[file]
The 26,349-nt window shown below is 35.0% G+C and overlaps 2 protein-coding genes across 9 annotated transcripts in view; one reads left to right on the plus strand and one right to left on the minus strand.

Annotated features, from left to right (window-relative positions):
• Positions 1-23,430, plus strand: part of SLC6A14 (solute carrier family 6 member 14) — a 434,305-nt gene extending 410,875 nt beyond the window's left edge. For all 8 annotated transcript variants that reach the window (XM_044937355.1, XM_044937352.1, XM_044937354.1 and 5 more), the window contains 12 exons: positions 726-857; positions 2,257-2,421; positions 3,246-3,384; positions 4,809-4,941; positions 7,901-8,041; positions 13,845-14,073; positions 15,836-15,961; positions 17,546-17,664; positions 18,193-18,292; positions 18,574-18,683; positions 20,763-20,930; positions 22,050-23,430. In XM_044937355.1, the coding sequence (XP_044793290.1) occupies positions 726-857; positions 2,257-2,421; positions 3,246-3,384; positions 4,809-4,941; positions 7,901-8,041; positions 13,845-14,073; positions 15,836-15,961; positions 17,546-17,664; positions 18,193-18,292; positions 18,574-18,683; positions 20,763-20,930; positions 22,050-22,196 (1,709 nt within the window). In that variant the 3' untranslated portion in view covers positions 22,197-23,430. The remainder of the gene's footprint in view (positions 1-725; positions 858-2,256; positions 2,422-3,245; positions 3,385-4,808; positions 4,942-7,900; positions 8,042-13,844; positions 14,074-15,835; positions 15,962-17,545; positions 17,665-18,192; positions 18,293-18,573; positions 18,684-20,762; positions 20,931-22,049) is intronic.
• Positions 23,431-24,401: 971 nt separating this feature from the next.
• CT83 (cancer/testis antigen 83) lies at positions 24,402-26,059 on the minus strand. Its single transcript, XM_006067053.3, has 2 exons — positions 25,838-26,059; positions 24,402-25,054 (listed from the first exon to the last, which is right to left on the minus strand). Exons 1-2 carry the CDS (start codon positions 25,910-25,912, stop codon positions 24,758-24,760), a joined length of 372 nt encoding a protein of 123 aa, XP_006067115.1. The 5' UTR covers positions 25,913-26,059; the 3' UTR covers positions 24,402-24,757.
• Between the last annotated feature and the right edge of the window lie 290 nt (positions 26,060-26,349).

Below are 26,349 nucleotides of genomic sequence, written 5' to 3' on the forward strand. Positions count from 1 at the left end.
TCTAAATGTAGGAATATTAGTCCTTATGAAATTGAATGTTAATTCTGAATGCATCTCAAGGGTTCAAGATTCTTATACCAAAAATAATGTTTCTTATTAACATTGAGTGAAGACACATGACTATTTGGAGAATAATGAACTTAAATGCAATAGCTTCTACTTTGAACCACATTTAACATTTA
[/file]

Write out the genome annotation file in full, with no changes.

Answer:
The 26,349-nt window shown below is 35.0% G+C and overlaps 2 protein-coding genes across 9 annotated transcripts in view; one reads left to right on the plus strand and one right to left on the minus strand.

Annotated features, from left to right (window-relative positions):
• Positions 1-23,430, plus strand: part of SLC6A14 (solute carrier family 6 member 14) — a 434,305-nt gene extending 410,875 nt beyond the window's left edge. For all 8 annotated transcript variants that reach the window (XM_044937355.1, XM_044937352.1, XM_044937354.1 and 5 more), the window contains 12 exons: positions 726-857; positions 2,257-2,421; positions 3,246-3,384; positions 4,809-4,941; positions 7,901-8,041; positions 13,845-14,073; positions 15,836-15,961; positions 17,546-17,664; positions 18,193-18,292; positions 18,574-18,683; positions 20,763-20,930; positions 22,050-23,430. In XM_044937355.1, the coding sequence (XP_044793290.1) occupies positions 726-857; positions 2,257-2,421; positions 3,246-3,384; positions 4,809-4,941; positions 7,901-8,041; positions 13,845-14,073; positions 15,836-15,961; positions 17,546-17,664; positions 18,193-18,292; positions 18,574-18,683; positions 20,763-20,930; positions 22,050-22,196 (1,709 nt within the window). In that variant the 3' untranslated portion in view covers positions 22,197-23,430. The remainder of the gene's footprint in view (positions 1-725; positions 858-2,256; positions 2,422-3,245; positions 3,385-4,808; positions 4,942-7,900; positions 8,042-13,844; positions 14,074-15,835; positions 15,962-17,545; positions 17,665-18,192; positions 18,293-18,573; positions 18,684-20,762; positions 20,931-22,049) is intronic.
• Positions 23,431-24,401: 971 nt separating this feature from the next.
• CT83 (cancer/testis antigen 83) lies at positions 24,402-26,059 on the minus strand. Its single transcript, XM_006067053.3, has 2 exons — positions 25,838-26,059; positions 24,402-25,054 (listed from the first exon to the last, which is right to left on the minus strand). Exons 1-2 carry the CDS (start codon positions 25,910-25,912, stop codon positions 24,758-24,760), a joined length of 372 nt encoding a protein of 123 aa, XP_006067115.1. The 5' UTR covers positions 25,913-26,059; the 3' UTR covers positions 24,402-24,757.
• Between the last annotated feature and the right edge of the window lie 290 nt (positions 26,060-26,349).

Below are 26,349 nucleotides of genomic sequence, written 5' to 3' on the forward strand. Positions count from 1 at the left end.
TCTAAATGTAGGAATATTAGTCCTTATGAAATTGAATGTTAATTCTGAATGCATCTCAAGGGTTCAAGATTCTTATACCAAAAATAATGTTTCTTATTAACATTGAGTGAAGACACATGACTATTTGGAGAATAATGAACTTAAATGCAATAGCTTCTACTTTGAACCACATTTAACATTTA